Mr. C. Lenihan: We have an obligation to the workforce which we are meeting through the process of social partnership. When Deputy Broughan is afforded the opportunity early in December to examine the budget presented by the Minister for Finance he will see yet again how we intend to look after our workforce——
Mr. C. Lenihan: ——by guaranteeing the stable economic environment which has allowed unique circumstances to develop in this country in which our rate of inflation and interest rates are among the lowest in Europe. That is the principal achievement of the process of social partnership. It has also guaranteed workers' rights and copperfastened some of them over the years. That process will be continued. The Minister of State has undertaken to consult everybody to the maximum extent, without prejudice, including employers and employees on this issue.
Mr. C. Lenihan: Yes and, as I and the Minister have acknowledged, like Deputy Broughan this evening the Minister of State was then guilty of over-enthusiasm. That is not a major political offence or one that would call for the kind of exaggerated language used by Deputy Broughan in presenting this Bill. There has not been any major betrayal of workers in the retailing sector resulting from the Minister of State's sensible change of mind.
Mr. C. Lenihan: There is an element of zealotry in this overall issue. As Churchill said about Ulster —“the dreary steeples of Fermanagh and Tyrone”— anybody who has shopped in the North will know how dull an experience is Sunday closure there. We are not for Sunday closure, rather for Sunday opening and, ultimately, will guarantee the rights of the workforce.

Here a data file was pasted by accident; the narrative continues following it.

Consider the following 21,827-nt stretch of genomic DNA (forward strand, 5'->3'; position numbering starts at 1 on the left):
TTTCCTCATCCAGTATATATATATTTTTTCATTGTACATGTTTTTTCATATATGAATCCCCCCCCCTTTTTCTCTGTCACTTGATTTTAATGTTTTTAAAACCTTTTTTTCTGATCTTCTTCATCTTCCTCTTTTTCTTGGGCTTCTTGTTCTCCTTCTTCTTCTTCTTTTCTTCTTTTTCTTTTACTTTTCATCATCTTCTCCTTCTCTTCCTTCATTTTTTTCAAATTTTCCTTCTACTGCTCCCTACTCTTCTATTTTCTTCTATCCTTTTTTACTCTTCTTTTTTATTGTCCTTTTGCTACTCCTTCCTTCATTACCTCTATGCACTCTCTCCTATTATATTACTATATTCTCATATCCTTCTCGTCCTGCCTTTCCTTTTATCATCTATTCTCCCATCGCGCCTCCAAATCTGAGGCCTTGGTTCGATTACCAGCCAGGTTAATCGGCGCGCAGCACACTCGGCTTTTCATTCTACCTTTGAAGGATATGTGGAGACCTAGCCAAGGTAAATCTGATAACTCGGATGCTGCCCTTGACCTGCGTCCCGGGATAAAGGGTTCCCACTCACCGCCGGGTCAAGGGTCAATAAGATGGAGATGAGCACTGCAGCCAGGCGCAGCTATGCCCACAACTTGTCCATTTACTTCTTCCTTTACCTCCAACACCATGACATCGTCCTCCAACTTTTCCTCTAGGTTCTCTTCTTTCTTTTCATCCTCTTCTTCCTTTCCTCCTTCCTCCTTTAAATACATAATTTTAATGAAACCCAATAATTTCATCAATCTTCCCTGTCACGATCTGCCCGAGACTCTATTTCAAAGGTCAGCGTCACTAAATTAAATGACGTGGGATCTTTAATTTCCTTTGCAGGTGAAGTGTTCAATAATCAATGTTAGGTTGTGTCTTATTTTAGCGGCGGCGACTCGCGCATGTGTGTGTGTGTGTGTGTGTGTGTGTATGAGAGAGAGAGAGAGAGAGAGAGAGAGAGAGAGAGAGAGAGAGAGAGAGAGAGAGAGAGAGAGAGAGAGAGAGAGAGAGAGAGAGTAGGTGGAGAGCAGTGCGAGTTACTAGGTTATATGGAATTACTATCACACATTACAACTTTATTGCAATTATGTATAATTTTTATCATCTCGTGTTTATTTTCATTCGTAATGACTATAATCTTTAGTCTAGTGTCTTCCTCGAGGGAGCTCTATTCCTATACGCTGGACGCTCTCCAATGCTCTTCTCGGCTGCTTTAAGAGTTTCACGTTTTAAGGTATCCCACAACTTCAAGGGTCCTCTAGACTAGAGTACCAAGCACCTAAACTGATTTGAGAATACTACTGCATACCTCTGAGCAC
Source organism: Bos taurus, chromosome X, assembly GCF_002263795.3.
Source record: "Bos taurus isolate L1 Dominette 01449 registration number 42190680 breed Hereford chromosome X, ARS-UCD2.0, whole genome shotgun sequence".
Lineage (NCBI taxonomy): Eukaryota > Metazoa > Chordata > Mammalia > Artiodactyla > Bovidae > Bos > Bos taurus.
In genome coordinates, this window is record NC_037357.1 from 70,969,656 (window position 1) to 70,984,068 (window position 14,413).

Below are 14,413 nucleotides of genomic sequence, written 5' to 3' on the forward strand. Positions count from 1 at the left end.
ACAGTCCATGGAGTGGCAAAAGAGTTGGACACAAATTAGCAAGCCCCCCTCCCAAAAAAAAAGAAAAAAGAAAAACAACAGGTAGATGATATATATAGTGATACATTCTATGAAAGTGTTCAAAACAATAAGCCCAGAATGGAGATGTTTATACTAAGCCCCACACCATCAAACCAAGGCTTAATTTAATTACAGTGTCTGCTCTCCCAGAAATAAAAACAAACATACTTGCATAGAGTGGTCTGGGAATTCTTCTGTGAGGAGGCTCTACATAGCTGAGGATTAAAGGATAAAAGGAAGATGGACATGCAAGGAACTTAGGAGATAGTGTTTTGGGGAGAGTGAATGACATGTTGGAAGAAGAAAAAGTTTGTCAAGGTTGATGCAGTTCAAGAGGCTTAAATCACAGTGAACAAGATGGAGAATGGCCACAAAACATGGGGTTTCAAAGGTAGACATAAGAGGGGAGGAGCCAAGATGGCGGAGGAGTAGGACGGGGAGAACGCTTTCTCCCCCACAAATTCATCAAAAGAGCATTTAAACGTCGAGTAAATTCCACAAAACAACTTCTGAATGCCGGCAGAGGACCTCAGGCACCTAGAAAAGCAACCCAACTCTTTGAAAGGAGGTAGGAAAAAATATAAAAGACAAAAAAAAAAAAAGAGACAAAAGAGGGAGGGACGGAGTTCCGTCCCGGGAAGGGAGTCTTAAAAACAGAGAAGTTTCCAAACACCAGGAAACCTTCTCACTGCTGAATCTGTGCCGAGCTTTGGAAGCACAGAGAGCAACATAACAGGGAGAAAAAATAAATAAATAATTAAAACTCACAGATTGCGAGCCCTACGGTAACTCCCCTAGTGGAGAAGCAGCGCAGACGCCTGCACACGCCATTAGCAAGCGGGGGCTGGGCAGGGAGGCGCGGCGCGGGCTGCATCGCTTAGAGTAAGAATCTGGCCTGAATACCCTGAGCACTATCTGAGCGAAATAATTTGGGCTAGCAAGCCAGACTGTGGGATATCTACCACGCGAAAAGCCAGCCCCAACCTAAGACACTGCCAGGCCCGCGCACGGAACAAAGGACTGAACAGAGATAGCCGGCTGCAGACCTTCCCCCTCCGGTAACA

Mr. Fleming: I want to place on record that I fully support the approach being adopted by the Minister of State in endeavouring to seek a solution to this issue through partnership, dialogue and consensus. It is my firm belief that any agreement voluntarily entered into between the parties will be far superior to any forced on them by law and should be our approach to this issue. Our industrial relations over many decades have been underpinned by a strong voluntary tradition, brought about through social consensus rather than based heavily on legislation. Over the past decade we have had the Programme for National Recovery, the Programme for Economic and Social Progress, the Programme for Competitiveness and Work and now Partnership 2000, all of which have wrought outstanding changes in our economy and benefits to all employees, achieved through consultation, dialogue and partnership rather than through any enforcement of legislation.
Neither is it any coincidence that, over the past ten years, there has been a remarkably low number of man days lost due to strikes, again due mainly to social partnership rather than to any legislative provisions, and should be the basis on which we continue.
The Bill is well intentioned but why does it deal only with shops? I fault any Bill that is so narrow in its focus. We should not deal with these matters on a piecemeal basis. We all use hotels, pubs and restaurants on Sundays. We buy newspapers, put petrol in our cars, use the telephone, watch television, go to the cinema or to sporting events and engage in many other activities on Sundays, and people have to work to provide these services for us. It is a misnomer, therefore, to try to restrict people's activities on Sundays.